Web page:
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**anonimnystefy****Real Member**- From: Harlan's World
- Registered: 2011-05-23
- Posts: 15,954

Grandi's series is the infinite sum: 1-1+1-1...

What's interesting about it is that it cna have several 'values':

1. We can group the terms like this:

(1-1)+(1-1)...=0+0+0+0+0+...=0

2. We can group the terms this way:

1+(-1+1)+(-1+1)...=1+0+0+...=1

3. The final way that I know of is to have s be equal to the sum:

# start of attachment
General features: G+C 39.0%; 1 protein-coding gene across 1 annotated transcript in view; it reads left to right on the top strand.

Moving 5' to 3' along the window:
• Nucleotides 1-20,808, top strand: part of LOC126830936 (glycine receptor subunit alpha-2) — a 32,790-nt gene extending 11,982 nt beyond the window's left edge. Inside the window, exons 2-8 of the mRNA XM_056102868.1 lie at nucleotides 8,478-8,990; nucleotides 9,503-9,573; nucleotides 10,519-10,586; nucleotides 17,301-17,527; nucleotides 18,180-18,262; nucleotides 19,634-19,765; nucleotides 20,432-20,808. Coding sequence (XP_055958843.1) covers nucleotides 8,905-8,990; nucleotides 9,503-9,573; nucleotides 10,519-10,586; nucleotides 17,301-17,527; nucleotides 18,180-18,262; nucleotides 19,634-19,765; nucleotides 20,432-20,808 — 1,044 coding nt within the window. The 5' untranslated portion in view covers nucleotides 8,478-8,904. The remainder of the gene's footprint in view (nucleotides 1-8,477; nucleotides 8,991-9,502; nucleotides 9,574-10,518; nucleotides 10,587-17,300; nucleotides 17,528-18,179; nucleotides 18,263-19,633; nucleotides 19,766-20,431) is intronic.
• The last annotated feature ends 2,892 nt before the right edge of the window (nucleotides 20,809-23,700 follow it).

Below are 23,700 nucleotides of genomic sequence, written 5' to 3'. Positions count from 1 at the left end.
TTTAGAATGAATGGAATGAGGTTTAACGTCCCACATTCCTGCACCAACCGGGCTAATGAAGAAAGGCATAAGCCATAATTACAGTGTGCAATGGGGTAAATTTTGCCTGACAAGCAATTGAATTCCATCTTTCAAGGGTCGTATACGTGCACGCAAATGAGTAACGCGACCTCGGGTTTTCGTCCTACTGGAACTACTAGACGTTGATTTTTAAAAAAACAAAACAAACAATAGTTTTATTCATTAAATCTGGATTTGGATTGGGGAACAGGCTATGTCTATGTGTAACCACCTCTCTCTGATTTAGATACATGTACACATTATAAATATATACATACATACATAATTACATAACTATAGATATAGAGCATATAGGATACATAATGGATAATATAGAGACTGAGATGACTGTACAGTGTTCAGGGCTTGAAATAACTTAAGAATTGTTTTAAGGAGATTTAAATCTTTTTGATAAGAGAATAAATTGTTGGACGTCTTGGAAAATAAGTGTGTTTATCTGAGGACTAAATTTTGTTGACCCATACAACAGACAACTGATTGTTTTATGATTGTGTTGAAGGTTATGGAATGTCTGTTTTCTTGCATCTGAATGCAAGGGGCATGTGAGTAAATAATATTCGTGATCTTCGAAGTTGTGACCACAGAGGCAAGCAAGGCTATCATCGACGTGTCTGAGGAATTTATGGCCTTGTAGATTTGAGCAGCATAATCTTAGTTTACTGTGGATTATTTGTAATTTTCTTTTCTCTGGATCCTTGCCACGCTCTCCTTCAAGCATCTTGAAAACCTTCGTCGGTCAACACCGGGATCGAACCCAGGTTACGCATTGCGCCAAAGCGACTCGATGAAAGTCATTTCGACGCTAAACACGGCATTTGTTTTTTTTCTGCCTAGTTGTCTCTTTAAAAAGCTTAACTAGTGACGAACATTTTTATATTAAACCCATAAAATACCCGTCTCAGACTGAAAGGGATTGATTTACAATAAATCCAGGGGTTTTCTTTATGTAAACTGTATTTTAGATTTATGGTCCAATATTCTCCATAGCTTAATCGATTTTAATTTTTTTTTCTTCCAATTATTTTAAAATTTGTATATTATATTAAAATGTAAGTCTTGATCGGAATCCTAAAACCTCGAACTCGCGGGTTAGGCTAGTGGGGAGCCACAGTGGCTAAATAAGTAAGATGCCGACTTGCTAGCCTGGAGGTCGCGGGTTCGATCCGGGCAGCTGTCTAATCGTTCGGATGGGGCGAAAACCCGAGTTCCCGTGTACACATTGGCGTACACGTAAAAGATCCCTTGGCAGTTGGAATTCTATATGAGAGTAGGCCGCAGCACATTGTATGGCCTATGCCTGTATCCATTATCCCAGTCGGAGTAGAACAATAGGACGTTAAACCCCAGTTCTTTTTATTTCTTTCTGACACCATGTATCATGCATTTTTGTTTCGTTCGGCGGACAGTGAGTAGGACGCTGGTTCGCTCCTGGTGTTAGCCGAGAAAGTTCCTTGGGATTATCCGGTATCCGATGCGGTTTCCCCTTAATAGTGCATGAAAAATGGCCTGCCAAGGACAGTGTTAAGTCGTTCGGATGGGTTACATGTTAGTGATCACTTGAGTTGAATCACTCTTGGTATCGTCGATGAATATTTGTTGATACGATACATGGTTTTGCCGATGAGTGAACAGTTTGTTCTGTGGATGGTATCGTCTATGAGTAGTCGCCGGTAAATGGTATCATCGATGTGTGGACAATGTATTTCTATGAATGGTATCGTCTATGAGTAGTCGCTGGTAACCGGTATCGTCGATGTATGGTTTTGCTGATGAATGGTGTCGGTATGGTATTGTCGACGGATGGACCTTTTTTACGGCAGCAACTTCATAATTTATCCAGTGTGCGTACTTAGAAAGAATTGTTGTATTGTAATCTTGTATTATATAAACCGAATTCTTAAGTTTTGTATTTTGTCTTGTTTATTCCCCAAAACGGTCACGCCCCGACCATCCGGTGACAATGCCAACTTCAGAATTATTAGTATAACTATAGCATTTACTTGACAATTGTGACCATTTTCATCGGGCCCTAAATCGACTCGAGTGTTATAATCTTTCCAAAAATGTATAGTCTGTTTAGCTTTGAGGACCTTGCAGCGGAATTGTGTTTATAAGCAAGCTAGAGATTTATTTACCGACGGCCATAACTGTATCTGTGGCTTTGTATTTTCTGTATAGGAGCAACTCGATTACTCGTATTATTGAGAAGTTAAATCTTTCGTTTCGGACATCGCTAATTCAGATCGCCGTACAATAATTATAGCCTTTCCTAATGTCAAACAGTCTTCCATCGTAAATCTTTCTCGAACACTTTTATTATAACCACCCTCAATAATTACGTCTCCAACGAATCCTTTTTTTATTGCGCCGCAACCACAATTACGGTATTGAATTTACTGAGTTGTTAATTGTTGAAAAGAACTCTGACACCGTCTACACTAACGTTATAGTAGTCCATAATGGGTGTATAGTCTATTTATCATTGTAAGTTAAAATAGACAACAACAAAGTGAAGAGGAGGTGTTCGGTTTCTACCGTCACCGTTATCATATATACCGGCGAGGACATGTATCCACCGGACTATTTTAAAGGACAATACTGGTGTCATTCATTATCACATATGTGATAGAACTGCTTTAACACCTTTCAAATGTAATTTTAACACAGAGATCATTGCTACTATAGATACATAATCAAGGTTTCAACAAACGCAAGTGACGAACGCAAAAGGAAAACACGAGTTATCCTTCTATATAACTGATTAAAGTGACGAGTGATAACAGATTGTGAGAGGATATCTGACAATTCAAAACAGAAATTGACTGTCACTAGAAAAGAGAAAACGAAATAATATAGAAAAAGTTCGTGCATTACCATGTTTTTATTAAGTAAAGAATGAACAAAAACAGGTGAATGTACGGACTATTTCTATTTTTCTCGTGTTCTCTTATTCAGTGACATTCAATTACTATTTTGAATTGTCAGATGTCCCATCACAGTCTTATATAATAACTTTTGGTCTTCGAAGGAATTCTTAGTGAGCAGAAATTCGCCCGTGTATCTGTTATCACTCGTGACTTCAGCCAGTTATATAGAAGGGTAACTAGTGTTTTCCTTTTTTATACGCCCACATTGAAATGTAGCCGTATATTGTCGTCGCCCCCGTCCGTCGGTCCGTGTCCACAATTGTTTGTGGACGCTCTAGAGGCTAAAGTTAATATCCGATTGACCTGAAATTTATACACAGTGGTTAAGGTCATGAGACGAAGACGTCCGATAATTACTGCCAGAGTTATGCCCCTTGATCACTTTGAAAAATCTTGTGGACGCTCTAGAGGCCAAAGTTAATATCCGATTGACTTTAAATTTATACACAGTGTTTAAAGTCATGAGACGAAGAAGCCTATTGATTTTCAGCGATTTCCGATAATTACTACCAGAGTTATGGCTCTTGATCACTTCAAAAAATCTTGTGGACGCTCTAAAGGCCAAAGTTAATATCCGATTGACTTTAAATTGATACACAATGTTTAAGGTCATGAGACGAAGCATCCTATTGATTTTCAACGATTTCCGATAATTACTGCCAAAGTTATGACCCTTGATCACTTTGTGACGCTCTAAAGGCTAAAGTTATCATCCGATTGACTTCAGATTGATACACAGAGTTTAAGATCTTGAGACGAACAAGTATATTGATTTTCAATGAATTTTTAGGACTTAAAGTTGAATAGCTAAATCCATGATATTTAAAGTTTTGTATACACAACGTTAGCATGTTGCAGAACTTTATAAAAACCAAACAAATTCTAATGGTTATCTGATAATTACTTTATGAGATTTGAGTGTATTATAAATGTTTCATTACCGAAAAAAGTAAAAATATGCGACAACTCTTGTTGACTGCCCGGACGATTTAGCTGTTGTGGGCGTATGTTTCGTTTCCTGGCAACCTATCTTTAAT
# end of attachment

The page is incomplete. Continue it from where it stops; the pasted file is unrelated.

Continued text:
s=1-1+1-1...

s=1+(-1+1-1...)

s=1-(1-1+1-1...)

s=1-s

2s=1

s=1/2

which is quite an unusual answer.

http://en.wikipedia.org/wiki/Grandi's_series

*Last edited by anonimnystefy (2011-06-17 05:28:48)*

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**soroban****Member**- Registered: 2007-03-09
- Posts: 452

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**MathPro101****Member**- Registered: 2011-06-08
- Posts: 18

Question: When I explained Grandi's series to a friend, they stated that addition is commutative, which is true. They wanted to know why the commutative property is allowed to be violated for this series. I suggested that it has to do with the fact that it is a series, and not just any normal addition. Could anyone help me explain why we don't break any laws? Thank you.

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